Alberto GALINDO (President of the Royal Academy of Sciences)

The irruption of quanta in physics has radically disturbed our view of reality. The relativity demolished the widespread belief in the space and time absoluteness; but one may safely assert that the quantum principles of complementarity and indeterminacy have been more deeply perturbing, as they have obliged us to renounce knowing one half of reality in order to know the complementary half. Moreover, the embodiment of randomness in the quantum formalism, not because of incomplete knowledge, but as an essential imposition of nature, is another feature of the new scientific discourse, implying thereby the abandonment of the Laplacean determinism. Finally, there is an even more intriguing feature of quantum physics: the entanglement. Related to the linear structure of the quantum formalism, the entanglement is responsible, in particular, for the possibility that we might know the state of a compound system while ignoring the states of each of its parties.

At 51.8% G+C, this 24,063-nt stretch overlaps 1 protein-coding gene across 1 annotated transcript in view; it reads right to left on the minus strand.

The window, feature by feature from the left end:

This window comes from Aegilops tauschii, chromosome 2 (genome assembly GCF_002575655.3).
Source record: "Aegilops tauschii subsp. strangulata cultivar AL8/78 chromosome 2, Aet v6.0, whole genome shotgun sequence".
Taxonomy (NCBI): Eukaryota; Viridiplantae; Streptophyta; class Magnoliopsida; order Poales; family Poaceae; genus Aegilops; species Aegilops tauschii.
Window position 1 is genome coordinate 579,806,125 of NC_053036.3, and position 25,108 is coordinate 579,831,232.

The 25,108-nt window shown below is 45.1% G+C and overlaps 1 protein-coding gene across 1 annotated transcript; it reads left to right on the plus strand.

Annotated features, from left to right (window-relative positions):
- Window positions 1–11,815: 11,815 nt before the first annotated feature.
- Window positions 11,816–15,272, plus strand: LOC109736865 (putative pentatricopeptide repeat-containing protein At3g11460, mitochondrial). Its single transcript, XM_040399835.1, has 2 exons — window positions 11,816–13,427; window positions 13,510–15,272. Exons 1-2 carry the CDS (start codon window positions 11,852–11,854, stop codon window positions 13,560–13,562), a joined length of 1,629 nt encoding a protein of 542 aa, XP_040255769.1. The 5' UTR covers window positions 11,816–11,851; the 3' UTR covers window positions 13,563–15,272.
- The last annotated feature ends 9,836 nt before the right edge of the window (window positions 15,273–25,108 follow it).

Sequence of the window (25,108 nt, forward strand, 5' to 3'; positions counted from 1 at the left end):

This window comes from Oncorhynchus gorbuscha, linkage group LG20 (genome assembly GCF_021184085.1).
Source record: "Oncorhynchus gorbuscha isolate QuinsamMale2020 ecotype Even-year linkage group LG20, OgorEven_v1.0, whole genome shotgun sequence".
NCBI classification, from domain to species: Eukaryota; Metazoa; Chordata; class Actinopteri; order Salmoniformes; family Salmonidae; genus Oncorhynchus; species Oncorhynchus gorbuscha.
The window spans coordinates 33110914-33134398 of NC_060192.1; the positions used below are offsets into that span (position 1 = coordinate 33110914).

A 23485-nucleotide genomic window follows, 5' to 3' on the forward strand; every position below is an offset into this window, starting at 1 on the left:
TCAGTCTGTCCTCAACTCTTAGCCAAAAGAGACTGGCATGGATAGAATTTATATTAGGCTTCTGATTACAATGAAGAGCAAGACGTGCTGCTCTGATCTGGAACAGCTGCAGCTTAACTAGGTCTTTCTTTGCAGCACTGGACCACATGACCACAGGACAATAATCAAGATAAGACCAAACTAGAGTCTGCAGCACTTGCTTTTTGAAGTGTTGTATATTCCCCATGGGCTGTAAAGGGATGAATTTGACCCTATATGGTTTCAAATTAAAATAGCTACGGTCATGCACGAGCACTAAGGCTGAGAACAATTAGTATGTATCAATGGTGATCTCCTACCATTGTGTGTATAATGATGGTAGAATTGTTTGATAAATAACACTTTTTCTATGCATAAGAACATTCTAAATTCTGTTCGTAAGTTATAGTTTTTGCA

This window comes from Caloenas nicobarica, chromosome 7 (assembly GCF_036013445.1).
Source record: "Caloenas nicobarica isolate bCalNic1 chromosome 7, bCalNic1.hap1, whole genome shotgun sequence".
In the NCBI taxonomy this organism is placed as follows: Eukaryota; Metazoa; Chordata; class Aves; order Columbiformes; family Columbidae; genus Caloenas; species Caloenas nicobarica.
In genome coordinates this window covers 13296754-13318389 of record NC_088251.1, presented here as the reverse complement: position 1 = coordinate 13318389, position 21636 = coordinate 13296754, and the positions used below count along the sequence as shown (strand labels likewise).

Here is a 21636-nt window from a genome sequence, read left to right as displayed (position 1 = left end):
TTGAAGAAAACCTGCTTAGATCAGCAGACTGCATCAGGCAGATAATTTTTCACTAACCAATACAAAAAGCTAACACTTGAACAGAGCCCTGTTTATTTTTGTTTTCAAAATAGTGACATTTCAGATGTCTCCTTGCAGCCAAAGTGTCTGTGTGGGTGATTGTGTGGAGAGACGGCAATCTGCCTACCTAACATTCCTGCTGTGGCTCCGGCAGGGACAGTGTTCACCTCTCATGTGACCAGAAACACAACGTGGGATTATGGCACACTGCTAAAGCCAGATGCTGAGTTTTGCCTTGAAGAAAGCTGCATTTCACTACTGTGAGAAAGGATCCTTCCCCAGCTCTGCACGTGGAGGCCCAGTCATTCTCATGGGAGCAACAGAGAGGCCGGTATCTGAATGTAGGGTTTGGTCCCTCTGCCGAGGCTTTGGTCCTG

Information, seen as memory, processing and communication, is undoubtedly physical. It abides by the physical laws, which give to it their strength and their weakness. The classical information relies on the bits, physical entities which are both robust (under external perturbations) and clonable, and it has a dominant presence in our modern society, which is unimaginable without the support of computers or without the world wide web. But information and quanta met each other about twenty years ago, and from their encounter a promising quantum information has sprung up. Now the dramatis personae are the qubits, fragile and non-clonable. Quantum cryptography and quantum computation outstand as the main research areas in this field.